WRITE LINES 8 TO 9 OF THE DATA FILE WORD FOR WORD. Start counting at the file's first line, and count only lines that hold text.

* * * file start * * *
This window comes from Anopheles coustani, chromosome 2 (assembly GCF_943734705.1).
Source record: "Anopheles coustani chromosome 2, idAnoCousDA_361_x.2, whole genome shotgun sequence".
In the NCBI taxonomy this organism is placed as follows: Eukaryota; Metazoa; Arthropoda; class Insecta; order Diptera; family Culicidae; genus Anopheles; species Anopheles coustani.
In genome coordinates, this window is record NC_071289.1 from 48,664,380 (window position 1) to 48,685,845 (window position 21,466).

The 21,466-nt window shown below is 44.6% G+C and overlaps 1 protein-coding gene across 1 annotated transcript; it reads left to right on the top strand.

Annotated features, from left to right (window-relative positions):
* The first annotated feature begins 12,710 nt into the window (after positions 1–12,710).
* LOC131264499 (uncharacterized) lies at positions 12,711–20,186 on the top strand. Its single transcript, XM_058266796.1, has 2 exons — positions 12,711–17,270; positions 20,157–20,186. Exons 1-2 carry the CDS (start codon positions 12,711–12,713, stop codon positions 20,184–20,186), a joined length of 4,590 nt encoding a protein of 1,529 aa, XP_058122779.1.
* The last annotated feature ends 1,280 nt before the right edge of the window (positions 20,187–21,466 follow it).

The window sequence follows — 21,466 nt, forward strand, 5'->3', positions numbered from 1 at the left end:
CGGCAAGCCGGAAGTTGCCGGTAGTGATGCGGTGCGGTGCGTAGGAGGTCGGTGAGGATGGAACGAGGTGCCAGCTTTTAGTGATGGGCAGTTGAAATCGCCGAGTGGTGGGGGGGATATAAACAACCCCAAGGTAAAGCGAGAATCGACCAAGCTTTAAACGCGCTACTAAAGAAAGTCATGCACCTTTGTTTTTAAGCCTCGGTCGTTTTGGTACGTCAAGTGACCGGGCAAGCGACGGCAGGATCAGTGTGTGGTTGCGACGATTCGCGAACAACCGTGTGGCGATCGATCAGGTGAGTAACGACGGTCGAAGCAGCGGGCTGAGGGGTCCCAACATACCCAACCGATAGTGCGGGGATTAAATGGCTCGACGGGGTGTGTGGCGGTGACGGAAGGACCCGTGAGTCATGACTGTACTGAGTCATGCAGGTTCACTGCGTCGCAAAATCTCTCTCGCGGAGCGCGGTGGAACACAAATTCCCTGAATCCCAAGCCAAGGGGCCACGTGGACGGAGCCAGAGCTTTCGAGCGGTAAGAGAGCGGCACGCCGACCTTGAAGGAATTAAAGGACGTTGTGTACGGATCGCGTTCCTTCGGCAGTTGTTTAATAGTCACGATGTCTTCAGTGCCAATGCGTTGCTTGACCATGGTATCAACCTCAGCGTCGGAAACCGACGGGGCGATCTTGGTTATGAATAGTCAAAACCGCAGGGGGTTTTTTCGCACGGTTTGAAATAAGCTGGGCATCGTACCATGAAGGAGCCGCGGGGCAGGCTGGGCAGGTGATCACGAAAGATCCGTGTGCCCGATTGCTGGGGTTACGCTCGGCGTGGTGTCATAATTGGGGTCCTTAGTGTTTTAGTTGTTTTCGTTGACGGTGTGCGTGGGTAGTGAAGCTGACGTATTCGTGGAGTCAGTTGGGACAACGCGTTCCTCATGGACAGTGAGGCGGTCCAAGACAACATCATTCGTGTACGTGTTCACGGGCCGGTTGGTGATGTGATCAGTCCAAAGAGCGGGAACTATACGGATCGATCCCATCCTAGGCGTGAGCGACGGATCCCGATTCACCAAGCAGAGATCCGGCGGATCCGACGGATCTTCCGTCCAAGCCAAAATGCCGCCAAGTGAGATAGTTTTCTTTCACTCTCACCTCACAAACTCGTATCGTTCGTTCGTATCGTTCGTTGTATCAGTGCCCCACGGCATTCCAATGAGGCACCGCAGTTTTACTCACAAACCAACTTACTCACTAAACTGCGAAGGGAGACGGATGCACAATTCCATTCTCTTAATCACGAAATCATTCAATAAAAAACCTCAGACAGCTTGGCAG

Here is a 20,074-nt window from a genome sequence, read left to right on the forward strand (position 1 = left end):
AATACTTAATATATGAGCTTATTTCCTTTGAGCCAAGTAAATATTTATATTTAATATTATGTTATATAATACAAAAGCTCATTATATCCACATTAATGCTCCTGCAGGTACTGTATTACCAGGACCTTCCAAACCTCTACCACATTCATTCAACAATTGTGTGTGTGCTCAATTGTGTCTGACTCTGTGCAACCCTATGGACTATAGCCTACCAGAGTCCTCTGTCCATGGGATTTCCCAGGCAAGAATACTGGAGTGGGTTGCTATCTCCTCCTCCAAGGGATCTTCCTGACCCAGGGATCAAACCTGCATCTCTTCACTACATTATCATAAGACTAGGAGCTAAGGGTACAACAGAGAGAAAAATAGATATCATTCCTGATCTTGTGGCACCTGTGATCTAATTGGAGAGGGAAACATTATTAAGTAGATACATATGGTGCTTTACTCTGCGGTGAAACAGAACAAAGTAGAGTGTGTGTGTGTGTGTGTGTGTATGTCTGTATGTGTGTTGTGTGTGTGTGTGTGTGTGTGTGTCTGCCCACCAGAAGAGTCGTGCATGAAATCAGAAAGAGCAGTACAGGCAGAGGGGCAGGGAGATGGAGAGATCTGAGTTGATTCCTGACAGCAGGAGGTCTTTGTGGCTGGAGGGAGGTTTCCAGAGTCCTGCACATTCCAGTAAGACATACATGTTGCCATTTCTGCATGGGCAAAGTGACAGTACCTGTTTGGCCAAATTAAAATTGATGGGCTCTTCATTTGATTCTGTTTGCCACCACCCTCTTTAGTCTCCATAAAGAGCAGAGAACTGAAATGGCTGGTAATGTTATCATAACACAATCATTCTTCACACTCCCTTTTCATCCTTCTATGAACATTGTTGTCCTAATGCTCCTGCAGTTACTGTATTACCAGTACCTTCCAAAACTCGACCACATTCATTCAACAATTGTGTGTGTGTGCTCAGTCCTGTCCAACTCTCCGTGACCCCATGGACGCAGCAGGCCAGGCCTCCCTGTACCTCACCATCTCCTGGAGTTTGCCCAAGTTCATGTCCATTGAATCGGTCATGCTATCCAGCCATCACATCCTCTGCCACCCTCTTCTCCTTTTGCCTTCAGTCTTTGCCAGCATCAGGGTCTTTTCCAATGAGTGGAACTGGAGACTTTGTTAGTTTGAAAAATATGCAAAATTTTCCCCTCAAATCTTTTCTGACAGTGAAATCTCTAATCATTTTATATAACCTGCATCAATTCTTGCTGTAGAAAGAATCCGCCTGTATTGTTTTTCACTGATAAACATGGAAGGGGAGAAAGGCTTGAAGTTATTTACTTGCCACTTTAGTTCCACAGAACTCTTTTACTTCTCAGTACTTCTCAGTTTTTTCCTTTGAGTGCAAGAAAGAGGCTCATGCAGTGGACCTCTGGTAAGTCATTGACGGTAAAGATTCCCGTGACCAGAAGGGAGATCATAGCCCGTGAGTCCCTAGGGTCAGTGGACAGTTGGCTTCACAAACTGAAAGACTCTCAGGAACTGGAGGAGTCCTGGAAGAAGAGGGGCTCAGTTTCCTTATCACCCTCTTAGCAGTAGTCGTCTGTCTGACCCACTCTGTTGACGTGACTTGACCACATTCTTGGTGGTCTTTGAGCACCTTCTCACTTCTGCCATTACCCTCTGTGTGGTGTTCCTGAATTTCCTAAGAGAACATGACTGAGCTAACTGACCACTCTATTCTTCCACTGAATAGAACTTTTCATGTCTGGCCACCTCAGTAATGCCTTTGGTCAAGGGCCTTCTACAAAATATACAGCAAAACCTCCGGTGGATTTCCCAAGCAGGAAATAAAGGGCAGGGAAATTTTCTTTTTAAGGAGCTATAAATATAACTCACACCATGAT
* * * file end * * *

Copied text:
* LOC131264499 (uncharacterized) lies at positions 12,711–20,186 on the top strand. Its single transcript, XM_058266796.1, has 2 exons — positions 12,711–17,270; positions 20,157–20,186. Exons 1-2 carry the CDS (start codon positions 12,711–12,713, stop codon positions 20,184–20,186), a joined length of 4,590 nt encoding a protein of 1,529 aa, XP_058122779.1.
* The last annotated feature ends 1,280 nt before the right edge of the window (positions 20,187–21,466 follow it).